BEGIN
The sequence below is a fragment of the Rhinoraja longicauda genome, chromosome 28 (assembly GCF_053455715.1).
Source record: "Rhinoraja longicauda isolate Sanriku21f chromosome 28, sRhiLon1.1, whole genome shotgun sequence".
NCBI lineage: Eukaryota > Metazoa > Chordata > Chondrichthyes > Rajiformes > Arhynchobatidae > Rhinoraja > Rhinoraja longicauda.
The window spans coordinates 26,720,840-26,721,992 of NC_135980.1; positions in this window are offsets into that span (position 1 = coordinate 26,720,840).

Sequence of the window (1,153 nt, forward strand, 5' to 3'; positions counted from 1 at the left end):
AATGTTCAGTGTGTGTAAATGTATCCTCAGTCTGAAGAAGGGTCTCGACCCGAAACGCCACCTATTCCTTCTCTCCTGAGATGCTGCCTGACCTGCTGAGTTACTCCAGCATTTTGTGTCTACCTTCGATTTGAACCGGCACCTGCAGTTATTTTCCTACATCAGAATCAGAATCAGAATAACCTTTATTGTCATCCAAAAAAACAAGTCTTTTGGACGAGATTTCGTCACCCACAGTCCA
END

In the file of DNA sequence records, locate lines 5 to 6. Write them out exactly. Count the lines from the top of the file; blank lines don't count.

Sequence of the window (1,153 nt, forward strand, 5' to 3'; positions counted from 1 at the left end):
AATGTTCAGTGTGTGTAAATGTATCCTCAGTCTGAAGAAGGGTCTCGACCCGAAACGCCACCTATTCCTTCTCTCCTGAGATGCTGCCTGACCTGCTGAGTTACTCCAGCATTTTGTGTCTACCTTCGATTTGAACCGGCACCTGCAGTTATTTTCCTACATCAGAATCAGAATCAGAATAACCTTTATTGTCATCCAAAAAAACAAGTCTTTTGGACGAGATTTCGTCACCCACAGTCCA